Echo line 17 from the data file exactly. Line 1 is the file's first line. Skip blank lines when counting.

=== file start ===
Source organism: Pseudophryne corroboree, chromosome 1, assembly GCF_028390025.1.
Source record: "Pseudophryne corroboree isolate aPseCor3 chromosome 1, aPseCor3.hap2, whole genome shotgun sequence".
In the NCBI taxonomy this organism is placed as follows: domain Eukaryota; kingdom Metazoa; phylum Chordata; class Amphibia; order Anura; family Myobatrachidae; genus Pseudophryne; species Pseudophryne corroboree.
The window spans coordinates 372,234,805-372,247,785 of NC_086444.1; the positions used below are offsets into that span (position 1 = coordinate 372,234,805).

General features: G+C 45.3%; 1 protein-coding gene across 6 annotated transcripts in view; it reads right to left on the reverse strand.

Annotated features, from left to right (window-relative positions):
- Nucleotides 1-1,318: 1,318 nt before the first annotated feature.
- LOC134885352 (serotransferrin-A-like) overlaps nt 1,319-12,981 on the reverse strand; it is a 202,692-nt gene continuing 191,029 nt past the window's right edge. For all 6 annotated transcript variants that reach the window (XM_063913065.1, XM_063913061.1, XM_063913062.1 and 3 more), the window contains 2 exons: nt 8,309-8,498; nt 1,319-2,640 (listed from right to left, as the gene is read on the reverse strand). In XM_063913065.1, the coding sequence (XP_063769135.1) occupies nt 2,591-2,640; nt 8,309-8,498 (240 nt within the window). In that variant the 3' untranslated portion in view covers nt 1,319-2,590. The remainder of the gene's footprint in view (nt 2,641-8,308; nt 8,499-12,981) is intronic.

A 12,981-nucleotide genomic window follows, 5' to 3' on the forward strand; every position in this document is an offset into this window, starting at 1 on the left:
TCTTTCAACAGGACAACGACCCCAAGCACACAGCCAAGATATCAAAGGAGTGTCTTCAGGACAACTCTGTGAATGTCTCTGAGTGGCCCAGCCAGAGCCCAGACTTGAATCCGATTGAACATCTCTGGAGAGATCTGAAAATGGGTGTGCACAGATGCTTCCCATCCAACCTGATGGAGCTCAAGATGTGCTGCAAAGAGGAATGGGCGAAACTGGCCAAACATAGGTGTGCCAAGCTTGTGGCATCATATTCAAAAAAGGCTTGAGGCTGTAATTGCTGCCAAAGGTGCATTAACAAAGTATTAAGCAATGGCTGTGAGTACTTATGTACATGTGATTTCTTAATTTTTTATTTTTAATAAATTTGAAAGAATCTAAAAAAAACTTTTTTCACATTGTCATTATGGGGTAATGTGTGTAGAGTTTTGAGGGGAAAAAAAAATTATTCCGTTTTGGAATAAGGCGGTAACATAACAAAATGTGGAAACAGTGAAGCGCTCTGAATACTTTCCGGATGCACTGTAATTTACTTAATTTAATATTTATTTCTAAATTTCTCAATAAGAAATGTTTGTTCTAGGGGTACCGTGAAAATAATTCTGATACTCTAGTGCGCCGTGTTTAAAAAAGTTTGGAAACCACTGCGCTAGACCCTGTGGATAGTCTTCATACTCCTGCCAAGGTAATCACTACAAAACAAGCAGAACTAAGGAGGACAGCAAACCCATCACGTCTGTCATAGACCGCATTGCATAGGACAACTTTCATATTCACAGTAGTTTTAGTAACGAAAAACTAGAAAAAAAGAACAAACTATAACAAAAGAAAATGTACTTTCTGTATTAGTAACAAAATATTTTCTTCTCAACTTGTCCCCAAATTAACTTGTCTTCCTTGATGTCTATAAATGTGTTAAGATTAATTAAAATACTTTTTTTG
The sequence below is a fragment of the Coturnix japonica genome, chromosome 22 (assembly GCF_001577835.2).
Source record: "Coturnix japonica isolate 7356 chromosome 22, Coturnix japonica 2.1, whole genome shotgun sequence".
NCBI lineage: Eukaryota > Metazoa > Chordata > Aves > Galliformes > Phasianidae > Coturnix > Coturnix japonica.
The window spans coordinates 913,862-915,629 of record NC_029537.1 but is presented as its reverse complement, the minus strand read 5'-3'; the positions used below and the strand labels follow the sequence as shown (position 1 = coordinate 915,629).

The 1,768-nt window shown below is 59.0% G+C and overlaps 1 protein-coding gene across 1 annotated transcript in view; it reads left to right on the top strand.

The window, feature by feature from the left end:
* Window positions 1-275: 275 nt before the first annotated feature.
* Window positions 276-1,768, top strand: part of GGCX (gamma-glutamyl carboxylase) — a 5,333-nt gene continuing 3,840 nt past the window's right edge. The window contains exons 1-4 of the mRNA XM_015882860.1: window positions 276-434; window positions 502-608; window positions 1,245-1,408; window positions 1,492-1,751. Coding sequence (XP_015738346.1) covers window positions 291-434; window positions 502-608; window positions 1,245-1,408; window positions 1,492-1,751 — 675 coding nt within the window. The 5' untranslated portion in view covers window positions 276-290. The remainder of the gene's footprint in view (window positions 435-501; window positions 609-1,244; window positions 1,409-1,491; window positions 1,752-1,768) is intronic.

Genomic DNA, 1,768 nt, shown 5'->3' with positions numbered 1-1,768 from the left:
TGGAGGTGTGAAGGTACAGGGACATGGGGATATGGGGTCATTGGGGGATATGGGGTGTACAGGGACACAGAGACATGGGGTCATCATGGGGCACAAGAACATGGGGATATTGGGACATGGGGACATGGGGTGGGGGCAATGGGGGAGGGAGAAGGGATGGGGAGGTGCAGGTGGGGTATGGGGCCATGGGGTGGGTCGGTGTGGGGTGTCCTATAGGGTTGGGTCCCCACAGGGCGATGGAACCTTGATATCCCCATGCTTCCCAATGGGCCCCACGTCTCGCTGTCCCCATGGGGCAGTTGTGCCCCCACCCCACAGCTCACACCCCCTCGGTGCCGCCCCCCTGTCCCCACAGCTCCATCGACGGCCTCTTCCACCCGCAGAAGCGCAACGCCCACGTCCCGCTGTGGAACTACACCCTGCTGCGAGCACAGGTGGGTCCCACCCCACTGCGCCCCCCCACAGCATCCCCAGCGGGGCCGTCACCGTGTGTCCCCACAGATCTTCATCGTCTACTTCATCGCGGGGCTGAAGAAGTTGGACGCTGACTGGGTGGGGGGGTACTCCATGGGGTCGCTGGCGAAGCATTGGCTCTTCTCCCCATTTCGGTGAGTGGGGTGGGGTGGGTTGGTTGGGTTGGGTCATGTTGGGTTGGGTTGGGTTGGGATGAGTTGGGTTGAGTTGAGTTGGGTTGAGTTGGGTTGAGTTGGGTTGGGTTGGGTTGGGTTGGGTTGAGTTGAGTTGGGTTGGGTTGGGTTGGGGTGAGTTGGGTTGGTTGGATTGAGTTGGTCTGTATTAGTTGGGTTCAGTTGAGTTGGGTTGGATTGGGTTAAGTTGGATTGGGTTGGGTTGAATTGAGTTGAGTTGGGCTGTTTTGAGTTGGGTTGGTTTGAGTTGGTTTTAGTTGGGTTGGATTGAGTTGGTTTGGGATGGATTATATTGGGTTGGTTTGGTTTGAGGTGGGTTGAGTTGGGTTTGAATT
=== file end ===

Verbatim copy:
* Window positions 1-275: 275 nt before the first annotated feature.